Students At Iowa College Drop Union Organizing Effort To Avoid Trump Labor Board Ruling
(GRINNELL, IOWA) - Students at an Iowa college want to drop their effort to expand a union representing Student Workers because they fear a Federal Board appointed by Republican President Donald Trump would reject their request, roll back Obama-era precedents and set back Unions at colleges across the country.
Grinnell College Student Cory McCartan, who helped organize the Union of Grinnell Student Dining Workers, said the group asked to withdraw its petition from the National Labor Relations Board (NLRB) in the face of opposition from college administrators.
Students at the school, which has a national reputation for its emphasis on social activism, feared NLRB Board Members would agree with administrators that an earlier decision approving the Union was incorrect. "We didn't think we could get a fair hearing from the national board," McCartan said.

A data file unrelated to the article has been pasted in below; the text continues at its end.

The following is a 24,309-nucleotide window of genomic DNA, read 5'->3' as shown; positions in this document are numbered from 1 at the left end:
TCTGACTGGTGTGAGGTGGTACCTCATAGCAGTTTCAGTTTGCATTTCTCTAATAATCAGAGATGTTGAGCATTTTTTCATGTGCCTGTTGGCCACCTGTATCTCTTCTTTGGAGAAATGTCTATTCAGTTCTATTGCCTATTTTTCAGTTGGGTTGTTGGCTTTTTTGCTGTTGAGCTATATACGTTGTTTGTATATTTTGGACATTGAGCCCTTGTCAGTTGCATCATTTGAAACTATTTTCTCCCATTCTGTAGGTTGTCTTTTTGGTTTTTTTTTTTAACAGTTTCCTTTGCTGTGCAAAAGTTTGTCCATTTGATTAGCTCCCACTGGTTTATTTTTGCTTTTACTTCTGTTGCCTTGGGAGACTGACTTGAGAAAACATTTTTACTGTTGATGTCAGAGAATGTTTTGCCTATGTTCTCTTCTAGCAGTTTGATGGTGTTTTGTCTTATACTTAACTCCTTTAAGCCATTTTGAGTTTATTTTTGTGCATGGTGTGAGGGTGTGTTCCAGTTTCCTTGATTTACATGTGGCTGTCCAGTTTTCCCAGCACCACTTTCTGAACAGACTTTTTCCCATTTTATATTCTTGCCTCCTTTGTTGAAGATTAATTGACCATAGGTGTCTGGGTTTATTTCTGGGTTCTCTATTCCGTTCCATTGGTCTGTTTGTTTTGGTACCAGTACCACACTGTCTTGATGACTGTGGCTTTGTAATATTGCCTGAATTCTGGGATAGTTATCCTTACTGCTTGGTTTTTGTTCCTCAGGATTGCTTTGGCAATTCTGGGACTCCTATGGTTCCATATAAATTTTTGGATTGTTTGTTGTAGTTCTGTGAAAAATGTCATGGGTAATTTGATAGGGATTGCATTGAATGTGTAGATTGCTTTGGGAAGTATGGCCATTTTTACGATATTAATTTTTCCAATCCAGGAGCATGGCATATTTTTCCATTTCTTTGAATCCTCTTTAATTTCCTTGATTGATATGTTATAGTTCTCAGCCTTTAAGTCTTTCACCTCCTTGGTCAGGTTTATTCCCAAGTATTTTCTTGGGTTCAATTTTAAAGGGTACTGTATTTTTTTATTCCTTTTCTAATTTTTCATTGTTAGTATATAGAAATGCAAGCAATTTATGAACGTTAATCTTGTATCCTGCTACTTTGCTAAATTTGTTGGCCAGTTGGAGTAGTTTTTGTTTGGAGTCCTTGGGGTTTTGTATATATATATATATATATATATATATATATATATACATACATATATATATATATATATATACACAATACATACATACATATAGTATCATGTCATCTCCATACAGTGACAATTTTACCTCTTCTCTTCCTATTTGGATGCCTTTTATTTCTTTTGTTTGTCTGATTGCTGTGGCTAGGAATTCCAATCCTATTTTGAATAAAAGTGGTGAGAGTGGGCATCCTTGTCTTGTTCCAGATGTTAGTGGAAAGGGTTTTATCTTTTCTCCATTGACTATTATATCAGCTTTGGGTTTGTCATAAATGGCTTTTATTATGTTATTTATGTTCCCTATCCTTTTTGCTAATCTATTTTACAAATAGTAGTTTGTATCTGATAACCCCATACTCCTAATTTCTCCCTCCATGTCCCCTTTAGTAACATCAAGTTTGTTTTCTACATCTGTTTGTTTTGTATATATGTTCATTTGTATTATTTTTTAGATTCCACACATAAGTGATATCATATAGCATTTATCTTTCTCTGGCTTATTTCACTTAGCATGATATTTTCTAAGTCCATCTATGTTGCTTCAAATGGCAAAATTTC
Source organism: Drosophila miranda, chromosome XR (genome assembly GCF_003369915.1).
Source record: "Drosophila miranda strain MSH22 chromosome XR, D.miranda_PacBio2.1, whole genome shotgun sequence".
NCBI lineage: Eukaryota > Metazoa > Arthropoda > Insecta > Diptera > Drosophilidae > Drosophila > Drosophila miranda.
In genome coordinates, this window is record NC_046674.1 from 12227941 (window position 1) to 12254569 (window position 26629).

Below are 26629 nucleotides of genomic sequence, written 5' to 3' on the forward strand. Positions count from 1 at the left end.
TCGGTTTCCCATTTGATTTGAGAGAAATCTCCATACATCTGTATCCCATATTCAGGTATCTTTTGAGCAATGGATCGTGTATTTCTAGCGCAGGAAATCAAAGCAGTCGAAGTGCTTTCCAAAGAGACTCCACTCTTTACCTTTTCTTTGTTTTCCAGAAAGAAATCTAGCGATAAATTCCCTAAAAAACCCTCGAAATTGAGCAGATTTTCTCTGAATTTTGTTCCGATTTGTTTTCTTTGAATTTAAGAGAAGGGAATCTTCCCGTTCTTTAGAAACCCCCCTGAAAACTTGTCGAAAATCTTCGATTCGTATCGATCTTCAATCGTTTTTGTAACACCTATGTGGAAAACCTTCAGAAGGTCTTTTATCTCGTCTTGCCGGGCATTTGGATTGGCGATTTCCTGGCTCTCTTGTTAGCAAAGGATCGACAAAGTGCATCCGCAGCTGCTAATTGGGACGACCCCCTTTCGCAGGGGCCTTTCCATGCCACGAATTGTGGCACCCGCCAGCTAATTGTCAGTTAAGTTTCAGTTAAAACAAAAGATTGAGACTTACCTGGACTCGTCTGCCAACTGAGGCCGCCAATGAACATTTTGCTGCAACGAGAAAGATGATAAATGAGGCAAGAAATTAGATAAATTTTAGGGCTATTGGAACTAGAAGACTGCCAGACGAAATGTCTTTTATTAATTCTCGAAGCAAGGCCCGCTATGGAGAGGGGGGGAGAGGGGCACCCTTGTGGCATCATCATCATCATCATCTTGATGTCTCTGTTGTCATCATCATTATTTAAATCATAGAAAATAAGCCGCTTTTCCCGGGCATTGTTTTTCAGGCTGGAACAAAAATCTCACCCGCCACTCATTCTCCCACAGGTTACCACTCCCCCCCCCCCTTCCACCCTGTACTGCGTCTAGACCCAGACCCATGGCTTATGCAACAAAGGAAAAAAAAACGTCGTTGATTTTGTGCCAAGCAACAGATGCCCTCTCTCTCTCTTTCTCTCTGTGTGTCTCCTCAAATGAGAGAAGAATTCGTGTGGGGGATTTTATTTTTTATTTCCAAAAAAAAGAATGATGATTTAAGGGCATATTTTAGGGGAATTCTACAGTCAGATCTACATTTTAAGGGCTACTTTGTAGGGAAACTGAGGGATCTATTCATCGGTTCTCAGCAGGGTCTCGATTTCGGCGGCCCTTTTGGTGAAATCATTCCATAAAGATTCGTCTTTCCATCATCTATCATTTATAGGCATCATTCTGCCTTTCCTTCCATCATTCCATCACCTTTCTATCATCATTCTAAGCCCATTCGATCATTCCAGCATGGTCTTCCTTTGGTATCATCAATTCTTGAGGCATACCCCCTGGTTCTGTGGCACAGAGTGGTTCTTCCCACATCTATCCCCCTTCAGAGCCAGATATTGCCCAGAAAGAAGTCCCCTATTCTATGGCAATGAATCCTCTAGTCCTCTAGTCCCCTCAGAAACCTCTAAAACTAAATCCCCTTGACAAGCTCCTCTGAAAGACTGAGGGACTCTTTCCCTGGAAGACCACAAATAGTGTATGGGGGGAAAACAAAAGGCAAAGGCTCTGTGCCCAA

A regional official with the board will decide whether to grant the request.
Grinnell spokeswoman Debra Lukehart said in a statement that the college welcomed the Union's decision. "The College's concern has always been about how the expansion of the Student Union could affect Grinnell's distinctive culture and diminish educational opportunities for our students," the statement said.
Students at other schools, including Boston College, Yale University and the University of Chicago, also have withdrawn petitions that were before the NLRB because of fear that an expansive ruling against a group would disrupt organizations elsewhere.
Colleges with Student Unions include Columbia University, Brown University and Harvard University.
Seth Douglas, a leader of the Student Workers Coalition at Reed College in Portland, Oregon, said his group also decided in June to drop its efforts to organize Student Housing Workers, despite winning a vote only months earlier. "We had no faith in the capacity of the Trump board to make a decision based on the merits," he said.
The dispute between students and administrators has been especially painful at Grinnell, a private liberal arts college of 1,700 undergraduates. Grinnell sprawls over 120 acres in a small community that shares its name, about 40 miles east of Des Moines.
Although the college accepted a Union formed by Food Services Workers - a Union that should continue regardless of the expansion plans - it has fought the plans for a larger Union representing all Student Workers, prompting sometimes heated protests and threats by alumni of withholding donations.
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